Some aircrafts took to the sky. Others remained grounded. And for some lucky Sacred Heart Catholic School Cabramatta pupils, they managed to tame the forces of flight to fly for five consecutive loops and register a score on the leaderboard. No matter which category the year 6 pupils fell into, the consensus was the same: the aviation program was “one of the best ” they have participated in.
For five weeks, a group of year 9 students from Patrician Brothers’ College, Fairfield had been collaborating with Sacred Heart students on the STEM (science, technology, engineering and mathematics) project whereby pupils constructed their own powered aircraft from balsa wood in an attempt to achieve the fastest flight time and highest altitude.
Stewart Towell was one of the 10 mentors who assisted the 80-plus Sacred Heart cohort with the flight principles of lift, weight, drag and thrust and manned cutting and gluing stations every Thursday.
“One of the most common problems was that the plane was too heavy towards the front so they needed to make the plane longer or add weight to the back,” he said.
“I was mainly in the flight test area so it was good to give them advice and guide them and see their aircrafts fly.”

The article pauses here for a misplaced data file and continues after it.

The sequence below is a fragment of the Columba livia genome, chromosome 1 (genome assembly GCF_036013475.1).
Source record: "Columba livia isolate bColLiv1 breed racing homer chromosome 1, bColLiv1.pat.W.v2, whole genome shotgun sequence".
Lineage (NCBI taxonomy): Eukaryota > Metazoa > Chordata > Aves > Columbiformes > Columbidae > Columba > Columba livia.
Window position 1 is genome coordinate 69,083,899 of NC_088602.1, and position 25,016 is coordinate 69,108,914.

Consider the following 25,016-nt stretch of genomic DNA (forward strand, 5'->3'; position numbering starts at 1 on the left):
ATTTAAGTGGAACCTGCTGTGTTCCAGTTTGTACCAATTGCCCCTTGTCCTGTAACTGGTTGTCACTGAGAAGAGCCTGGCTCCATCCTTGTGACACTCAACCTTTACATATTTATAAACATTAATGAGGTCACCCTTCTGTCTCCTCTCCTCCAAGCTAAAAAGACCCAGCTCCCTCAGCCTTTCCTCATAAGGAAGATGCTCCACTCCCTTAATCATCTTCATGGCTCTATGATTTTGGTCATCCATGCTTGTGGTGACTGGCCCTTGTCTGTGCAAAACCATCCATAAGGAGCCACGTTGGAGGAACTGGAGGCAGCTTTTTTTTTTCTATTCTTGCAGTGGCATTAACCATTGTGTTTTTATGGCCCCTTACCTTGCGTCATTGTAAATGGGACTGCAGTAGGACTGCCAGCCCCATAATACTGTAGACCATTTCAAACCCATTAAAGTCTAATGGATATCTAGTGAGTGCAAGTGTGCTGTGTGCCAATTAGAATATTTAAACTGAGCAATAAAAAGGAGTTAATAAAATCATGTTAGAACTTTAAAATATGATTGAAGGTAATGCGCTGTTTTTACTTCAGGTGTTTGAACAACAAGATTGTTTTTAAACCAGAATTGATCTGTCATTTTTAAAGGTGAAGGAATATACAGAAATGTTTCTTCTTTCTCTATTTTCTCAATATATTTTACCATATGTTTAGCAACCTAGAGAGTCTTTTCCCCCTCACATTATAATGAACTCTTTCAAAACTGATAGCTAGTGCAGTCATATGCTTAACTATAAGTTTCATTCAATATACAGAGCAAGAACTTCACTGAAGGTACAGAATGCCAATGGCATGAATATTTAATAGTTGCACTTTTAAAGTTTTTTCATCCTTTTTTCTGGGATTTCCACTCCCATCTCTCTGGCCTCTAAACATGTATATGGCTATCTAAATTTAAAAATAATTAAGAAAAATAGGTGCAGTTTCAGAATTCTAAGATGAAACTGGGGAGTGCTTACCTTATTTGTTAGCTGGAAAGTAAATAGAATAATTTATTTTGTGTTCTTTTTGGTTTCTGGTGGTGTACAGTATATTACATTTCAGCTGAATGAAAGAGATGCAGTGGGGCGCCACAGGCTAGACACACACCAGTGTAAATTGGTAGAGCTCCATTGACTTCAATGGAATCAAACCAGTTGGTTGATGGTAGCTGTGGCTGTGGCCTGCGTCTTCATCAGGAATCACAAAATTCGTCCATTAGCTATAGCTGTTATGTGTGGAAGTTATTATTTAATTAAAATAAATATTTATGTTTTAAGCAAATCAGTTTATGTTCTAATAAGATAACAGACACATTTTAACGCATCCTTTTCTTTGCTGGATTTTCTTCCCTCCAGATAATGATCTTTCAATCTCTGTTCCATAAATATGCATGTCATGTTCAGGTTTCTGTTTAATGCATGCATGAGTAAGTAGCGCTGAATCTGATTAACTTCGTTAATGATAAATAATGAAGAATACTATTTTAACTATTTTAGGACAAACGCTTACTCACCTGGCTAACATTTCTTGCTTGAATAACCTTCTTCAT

The final day of the project had teams of four competing against each other.
Team JS (fastest) and Team Jets (maximum height) took out the two categories.
What the pupils said about the program:
“It was an opportunity for me to be a risk taker by trying new ideas as well as having the chance to work cooperatively with my teammates. One of the challenges I faced was when the propeller didn’t work properly so together as a team we persevered and overcame our problem.”
“Our group had terrific support from our mentors. The experience was not only enjoyable but encouraged us to be resilient and self-motivated learners.”
“I really enjoyed this experience because I got to work in collaborative teams.”
This article was originally written by Chris Boulous and published on the Fairfield City Champion.